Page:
Monday, June 15, 2009

Morgan Stanley: Add Indonesia to BRIC

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I see Morgan Stanley research is now a regular reader of Fund My Mutual Fund - they now propose Indonesia should be added to the B(razil)R(ussia)I(india)C(china). You heard it here first... ok, second. [May 22, 2009: Guest Post - Indonesia: A Must Own Emerging Market] So perhaps we are looking at IBRIC? Or BRICI?

I've invested over the years (via ETFs) in Singapore, Malaysia, India, Taiwan, and Hong Kong - as the "China will fix all the world's problem's" thesis plays out all these names, (along with resource based countries) have flown higher.

One country I admit to having not looked at until the past few months is Indonesia - when I did a lot of coal research in latter 2007 Indonesia kept coming up so it was on my radar but I never dug deeper. Much like the countries above there are a dearth of US based ways to get involved in the country ... but there is an interesting opportunity here. Little known is despite being a country made up of some 17,000 islands, it is the 4th most populous on Earth. (China, India, US ahead of it) So on "demographics is destiny" alone you have a compelling situation here. What caught my eye of late is while most of the smaller Asian countries I keep an eye out on are falling by double digits in GDP - Indonesia's actually rose.


Via Bloomberg
  • Indonesia’s economic growth may accelerate to 7 percent starting in 2011, providing a case for its inclusion in the so-called BRIC economies along with Brazil, Russia, India and China, Morgan Stanley said.
  • Political stability and buoyant domestic demand will help boost expansion in the $433 billion economy, Morgan Stanley said in a report dated June 12 that compares Indonesia with India. President Susilo Bambang Yudhoyono is expected to win the July 8 elections, polls show.
  • “What this means for the investor community is that they need to look at this asset class more seriously,” Chetan Ahya, a Singapore-based economist at Morgan Stanley, said in an interview today. Political stability, improved government finances and “a natural advantage from demography and commodity resources are likely to unleash Indonesia’s growth potential.”
  • Southeast Asia’s largest economy may grow 60 percent in the next five years to $800 billion due to a stable administration, lower capital costs and a government plan to spend as much as $34 billion to build roads, ports and power plants by 2017.
  • Yudhoyono may win an overall majority in next month’s election, avoiding the need for a second round of voting in September, polls show. Yudhoyono’s Democrat party won more than 25 percent of seats in parliamentary elections this year, becoming the only party to be able to nominate a presidential candidate without seeking outside support. The 2009 parliamentary election results “suggest continued stability in this democratic political framework and is a critical factor in unleashing Indonesia’s growth potential,” Ahya said. “Coincidently, the India story has also recently been given a ‘fillip’ from the strong political mandate of the Congress-led coalition in the 2009 general elections.”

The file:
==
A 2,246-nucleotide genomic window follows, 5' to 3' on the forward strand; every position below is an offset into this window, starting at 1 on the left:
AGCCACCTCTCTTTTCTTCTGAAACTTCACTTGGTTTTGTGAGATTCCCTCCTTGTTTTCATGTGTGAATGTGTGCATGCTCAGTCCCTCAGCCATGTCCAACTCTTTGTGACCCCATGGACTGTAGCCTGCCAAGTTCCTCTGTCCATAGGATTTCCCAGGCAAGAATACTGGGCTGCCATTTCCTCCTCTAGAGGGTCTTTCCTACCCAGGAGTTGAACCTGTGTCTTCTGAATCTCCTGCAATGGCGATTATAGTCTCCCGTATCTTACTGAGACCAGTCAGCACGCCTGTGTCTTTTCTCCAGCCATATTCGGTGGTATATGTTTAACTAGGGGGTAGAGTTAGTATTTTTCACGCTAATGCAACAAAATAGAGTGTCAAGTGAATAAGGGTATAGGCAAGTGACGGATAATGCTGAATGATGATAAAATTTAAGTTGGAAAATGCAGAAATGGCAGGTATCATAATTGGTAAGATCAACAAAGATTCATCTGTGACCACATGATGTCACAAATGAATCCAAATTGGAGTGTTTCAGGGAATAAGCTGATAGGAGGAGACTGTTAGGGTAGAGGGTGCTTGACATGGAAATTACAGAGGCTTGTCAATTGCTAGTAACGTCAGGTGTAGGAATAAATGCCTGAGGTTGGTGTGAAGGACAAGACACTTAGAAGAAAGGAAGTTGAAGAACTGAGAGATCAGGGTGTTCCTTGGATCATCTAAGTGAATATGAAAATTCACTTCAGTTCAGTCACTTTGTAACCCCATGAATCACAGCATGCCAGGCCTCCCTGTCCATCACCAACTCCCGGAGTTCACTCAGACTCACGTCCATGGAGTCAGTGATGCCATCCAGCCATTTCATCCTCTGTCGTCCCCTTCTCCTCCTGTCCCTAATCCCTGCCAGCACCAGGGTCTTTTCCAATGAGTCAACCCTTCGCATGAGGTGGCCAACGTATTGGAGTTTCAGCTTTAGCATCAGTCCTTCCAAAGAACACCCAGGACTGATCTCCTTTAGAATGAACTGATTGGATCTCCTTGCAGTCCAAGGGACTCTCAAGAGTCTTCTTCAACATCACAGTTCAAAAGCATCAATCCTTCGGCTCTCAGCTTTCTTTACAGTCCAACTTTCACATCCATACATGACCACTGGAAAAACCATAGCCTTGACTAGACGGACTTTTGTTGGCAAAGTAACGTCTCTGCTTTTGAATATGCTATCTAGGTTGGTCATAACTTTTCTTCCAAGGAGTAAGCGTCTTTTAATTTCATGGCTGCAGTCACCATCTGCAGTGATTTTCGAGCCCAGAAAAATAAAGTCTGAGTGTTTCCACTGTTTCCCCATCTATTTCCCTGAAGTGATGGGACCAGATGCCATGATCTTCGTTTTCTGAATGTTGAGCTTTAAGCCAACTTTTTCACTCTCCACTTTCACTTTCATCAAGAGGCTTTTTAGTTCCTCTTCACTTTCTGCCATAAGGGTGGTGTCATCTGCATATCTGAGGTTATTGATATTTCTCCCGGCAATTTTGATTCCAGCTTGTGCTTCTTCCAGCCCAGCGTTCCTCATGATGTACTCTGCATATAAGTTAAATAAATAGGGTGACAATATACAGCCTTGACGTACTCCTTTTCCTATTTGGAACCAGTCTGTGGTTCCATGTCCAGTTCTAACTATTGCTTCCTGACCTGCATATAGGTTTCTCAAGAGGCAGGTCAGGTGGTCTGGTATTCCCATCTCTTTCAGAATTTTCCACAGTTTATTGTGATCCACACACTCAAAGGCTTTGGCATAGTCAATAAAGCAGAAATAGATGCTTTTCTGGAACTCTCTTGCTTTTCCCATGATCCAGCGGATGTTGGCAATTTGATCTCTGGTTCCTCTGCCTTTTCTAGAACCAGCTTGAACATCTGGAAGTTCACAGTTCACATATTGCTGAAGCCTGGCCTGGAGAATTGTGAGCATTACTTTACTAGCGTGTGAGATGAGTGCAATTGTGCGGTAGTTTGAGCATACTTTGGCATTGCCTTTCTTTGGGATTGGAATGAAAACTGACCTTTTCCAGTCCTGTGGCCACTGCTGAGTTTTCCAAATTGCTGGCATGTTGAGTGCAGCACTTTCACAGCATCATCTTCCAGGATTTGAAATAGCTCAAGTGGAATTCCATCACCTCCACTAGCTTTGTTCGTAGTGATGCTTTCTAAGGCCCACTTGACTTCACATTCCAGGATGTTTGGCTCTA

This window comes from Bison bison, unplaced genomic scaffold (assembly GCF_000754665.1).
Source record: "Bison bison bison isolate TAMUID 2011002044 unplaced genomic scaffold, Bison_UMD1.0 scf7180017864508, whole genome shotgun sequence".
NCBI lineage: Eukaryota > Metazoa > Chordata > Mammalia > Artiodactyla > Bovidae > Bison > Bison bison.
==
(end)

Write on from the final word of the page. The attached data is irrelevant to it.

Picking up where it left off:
• The BRICs may overtake the combined $30.2 trillion gross domestic product of the Group of Seven nations by 2027, Jim O’Neill, the London-based Goldman Sachs Group Inc. chief economist who coined the term for the four countries in a 2001 report, has said. That is a decade sooner than he had forecast earlier.

The "emerging markets" theme is a replay of "decoupling" that was a 1st half 2008 thesis - which was that these countries could just continue to roll without major Western economies (or Japan) . That ended very badly. While on a RELATIVE basis some of these countries are doing well, and I think this is the right LONG term thesis, let me again say (broken clock) we seem very crowded on this trade as everyone is now doing it. It's just another extension of the commodity trade and much like commodities, all countries are being bid up together regardless of individual situations. That's "bubble like, lemming" behavior.

The news is not so good everywhere ....
  • June 15 (Bloomberg) -- Singapore’s retail sales fell the most in more than ten years in April as rising unemployment and the nation’s deepest economic slump in more than four decades led consumers to buy fewer cars and household equipment.
  • Singapore’s economy is forecast by the government to shrink as much as 9 percent this year, forcing companies to cut jobs and wages as demand slows.
and...
  • June 15 (Bloomberg) -- Taiwan’s stocks fell, extending the benchmark stock index’s worst weekly performance this year, as investors judged a rally prompted by improved ties with China has overvalued earnings prospects.
  • The index, the world’s worst performer this month, has given up about half the 24 percent gains made since April 29, when Taiwan said it will let mainland Chinese institutional investors apply to invest directly in shares and futures listed on the island’s bourses.
As I stated in my piece [Jun 11, 2009: The Market in ETFs] watch those BRIC countries for any technical faults. China's market started turning before the U.S., so if there is any serious setback coming we'll want to watch these emerging market indexes lead. One conglomerate name popular in the institutional community is below.

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